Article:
Ideally,  the turntable needs be held absolutely motionless. Perfectly still.  That's a fairly tall order since the ground upon which we build our homes is in constant motion.  I read somewhere that the Earth itself vibrates at around 3 hz (cycles per second).  All by itself!  Then,  in addition, if you live in the city and next to a street, the traffic going up and down your street can produce vibrations that flow through your home...and into your turntable.  But that's life living next to traffic. Quieter ground can be found.  Perhaps the building you are in and indeed the very land it stands upon will provide your turntable with the best of all upgrades...or it might provide it with additional challenges to be overcome.

Acoustic considerations, Room shape. Proximity to a speaker.  Proximity to room corners.  Room treatments.
Yes but this is about support hardware, some of which can mitigate the effects of acoustic feedback.

In every case, the turntable is sensitive to its environment.

Negative Stiffness: Minus-K

Simon York Turntable on Minus K Isolator Audiophile

Minus K Technology BM-8 platform shown supporting a Simon York S7 turntable.  This platform boasts passive 1/2 hz vertical and 1/2 hz horizontal vibration isolation. More information at: https://www.minusk.com/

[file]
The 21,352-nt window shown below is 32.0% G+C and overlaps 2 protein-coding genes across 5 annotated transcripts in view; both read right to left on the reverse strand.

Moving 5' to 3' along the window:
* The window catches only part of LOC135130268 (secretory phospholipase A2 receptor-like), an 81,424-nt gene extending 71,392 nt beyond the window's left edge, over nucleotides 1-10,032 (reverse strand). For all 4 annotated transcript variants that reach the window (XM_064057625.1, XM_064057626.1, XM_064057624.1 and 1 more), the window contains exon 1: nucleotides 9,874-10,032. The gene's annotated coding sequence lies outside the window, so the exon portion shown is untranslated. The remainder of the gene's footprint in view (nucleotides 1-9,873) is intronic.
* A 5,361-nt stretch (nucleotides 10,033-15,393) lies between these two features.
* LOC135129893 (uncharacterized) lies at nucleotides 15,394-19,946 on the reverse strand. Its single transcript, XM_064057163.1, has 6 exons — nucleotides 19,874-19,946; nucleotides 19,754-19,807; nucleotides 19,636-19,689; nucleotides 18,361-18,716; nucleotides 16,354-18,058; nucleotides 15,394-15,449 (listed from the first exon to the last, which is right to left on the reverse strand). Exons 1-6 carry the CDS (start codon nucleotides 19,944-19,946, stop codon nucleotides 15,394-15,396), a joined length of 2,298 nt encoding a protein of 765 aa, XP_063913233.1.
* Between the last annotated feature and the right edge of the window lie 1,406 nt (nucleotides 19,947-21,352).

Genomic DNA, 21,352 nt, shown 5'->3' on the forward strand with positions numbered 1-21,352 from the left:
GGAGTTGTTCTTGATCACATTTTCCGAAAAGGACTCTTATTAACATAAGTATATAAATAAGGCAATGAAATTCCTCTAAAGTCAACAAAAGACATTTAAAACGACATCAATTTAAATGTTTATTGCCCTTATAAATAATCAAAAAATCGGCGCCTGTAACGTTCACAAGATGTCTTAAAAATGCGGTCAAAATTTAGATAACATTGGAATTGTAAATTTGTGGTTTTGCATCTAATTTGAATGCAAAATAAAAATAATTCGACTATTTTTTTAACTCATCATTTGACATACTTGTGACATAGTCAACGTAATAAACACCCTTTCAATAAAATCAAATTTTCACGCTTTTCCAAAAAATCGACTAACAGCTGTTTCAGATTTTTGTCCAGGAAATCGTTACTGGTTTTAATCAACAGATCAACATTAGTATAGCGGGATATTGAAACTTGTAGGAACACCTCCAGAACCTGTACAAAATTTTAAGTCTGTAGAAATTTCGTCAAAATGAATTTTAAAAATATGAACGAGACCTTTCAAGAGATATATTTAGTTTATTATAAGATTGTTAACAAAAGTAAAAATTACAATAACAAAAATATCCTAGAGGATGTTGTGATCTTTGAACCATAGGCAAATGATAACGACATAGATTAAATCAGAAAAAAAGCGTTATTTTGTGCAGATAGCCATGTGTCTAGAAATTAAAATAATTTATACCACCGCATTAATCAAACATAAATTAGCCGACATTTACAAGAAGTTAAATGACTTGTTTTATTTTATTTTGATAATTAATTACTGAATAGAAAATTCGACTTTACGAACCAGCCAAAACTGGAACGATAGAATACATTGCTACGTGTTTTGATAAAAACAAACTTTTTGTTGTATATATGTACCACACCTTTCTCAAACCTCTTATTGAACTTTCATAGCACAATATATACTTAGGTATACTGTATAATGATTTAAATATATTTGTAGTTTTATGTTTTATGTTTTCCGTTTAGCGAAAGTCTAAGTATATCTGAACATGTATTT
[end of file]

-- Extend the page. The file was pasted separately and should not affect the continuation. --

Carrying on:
It is worth noting that the Minus-K platforms seem to offer the best performance/price ratio.  Sub-herz performance at a fraction of the cost of its competition.

Technology employed: Negative Stiffness

Minus K Schematic Turntable Vibration Isolation


Applications: Industrial.
Microscopy (scanning electron microscopes, etc.)
Laser/Optical Systems
Vacuum Isolation

Check it out: A custom order Minus-K for ken Fritz's very special, "no holds barred" turntable".
An Interview with Ken Fritz on Eliminating Vibration in High-End Audio Playback
Audiophile, Ken Fritz, talks about the critical nature of eliminating vibration in audio playback, and how technology solutions like Negative-Stiffness vibration isolation have enabled the exceptional performance of his latest, quite unique and much applauded, high-end home audio system.
by Jim McMahon